Stephen Brown speaking at a TUC conference – photograph courtesy of Pete Jenkins Photography
It is my absolute and passionate belief that the next General Secretary of the Musicians’ Union must be:
- a musician
- must have a track record as an experienced committed trade union activist
- must be a trade union official who gets results having learned how to do this from their experience of being an activist
This is the way you get the fully rounded, experienced, and principled individual required to do the best job for you the member, and our union.
Only someone who ticks these 3 boxes will totally understand:
- What makes us musicians tick
- What activism in the trade union movement is all about and why we put everything on the line for our principles and values
- Why we put the level of commitment and energy into our careers and making music that we do
These principles and values cannot be bought and sold, and cannot be gained merely from paid employment in our movement as a remunerated advocate. This is about lived experiences and core beliefs – about speaking out and standing up for those beliefs when others would tear you down. This is about who this individual is as a person, a musician, and trade unionist. It’s about character.
So, this is not about spin, good PR, a job description, whom we might know, or career advancement. Ultimately, it’s about what we’ll do based on our substance and character.
As a candidate in the MU General Secretary election, I honestly believe that I have this substance and character – and yet more to offer you, in ticking these essential boxes. I don’t say this to dismiss the other candidates, each has good qualities. I say it to stress the vital context of this important election and it being about what is best for our union. And what is best for our union should be the deciding factor in placing your vote.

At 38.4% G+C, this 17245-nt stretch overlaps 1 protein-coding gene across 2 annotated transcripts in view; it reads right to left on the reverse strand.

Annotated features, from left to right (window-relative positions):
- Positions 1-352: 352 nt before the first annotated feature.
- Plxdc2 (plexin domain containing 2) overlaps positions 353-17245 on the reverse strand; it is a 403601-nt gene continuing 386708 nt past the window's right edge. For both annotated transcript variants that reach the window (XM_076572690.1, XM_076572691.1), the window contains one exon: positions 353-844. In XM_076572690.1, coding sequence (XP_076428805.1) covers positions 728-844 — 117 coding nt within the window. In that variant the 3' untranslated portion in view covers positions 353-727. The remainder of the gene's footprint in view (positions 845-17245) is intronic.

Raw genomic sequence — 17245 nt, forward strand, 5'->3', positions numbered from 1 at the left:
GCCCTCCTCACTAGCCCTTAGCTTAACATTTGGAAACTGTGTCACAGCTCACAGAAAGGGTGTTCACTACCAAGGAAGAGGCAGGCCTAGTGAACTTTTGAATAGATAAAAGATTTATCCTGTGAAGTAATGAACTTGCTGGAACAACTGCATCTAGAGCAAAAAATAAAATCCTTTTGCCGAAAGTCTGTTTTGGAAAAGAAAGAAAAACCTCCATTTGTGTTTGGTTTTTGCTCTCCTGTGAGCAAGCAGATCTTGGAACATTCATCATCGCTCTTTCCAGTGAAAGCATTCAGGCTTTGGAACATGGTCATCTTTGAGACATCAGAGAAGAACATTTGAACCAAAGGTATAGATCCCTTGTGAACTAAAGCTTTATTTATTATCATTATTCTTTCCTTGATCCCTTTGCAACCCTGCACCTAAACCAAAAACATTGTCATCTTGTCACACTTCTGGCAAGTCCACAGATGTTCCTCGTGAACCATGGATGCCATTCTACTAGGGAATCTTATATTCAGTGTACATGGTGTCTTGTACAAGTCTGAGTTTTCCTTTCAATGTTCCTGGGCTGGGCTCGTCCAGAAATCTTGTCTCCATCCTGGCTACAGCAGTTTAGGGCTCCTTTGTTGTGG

I’ve been a gigging musician and active trade unionist for over 40 years and have championed musician, worker, and trade union rights throughout this time. I have also dedicated a significant part of my life to community campaigning for positive change, fighting austerity, fighting for justice, and ensuring workers’ rights are protected. I co-founded an employment legal rights’ charity in Birmingham which wins hundreds of thousands of pounds a year in compensation for some of the Midlands’ most exploited vulnerable workers.
All this experience, along with my core principles and values, feeds into my election campaign and what I want to see for our union going forward. Yes, the MU has a fantastic record servicing our members’ day-to-day needs and in representing you in any direct workplace issues. Much of this is down to the hard work and dedication of our officials who do a terrific job. Where we have fallen short, and it actually pains me to say this, is in our democratic structures and organising abilities to campaign effectively. We have failed to properly empower our members by taking too much of a paternalistic centralised approach, and so failing to capitalise on our collective strength to bring about the outcomes we need on the big issues that affect us. This has also meant we have allowed our voice to be watered down by following others, rather than being the instigator of campaigns that directly affect our members. There can be merit in a partnership but not at the expense of our own identity.